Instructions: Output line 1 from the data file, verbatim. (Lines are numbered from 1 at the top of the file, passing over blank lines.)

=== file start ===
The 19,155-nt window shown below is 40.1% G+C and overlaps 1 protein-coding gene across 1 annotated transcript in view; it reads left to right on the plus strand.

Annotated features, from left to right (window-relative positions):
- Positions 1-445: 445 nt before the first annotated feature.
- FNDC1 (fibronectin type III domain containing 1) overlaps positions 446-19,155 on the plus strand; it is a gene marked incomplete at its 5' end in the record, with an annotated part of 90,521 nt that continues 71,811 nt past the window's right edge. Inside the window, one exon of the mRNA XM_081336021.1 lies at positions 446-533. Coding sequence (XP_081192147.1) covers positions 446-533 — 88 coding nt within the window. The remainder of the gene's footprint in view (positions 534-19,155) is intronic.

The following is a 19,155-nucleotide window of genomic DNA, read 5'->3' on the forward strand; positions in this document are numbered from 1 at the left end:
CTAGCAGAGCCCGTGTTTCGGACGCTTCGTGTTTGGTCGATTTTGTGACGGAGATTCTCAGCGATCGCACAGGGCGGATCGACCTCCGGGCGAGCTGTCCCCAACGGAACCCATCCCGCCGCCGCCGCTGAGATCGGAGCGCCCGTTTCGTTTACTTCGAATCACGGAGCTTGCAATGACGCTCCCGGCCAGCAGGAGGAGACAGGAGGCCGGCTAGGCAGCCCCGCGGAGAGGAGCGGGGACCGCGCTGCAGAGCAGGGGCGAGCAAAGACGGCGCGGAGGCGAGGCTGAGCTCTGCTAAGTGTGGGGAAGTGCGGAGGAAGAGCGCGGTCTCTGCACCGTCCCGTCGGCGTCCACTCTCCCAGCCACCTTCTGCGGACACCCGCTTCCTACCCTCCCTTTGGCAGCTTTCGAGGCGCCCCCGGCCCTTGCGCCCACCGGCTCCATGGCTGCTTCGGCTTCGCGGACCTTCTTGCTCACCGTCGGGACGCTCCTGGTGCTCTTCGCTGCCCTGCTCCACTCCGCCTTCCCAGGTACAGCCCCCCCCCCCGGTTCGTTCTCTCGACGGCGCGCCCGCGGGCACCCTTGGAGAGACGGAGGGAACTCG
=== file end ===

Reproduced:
The 19,155-nt window shown below is 40.1% G+C and overlaps 1 protein-coding gene across 1 annotated transcript in view; it reads left to right on the plus strand.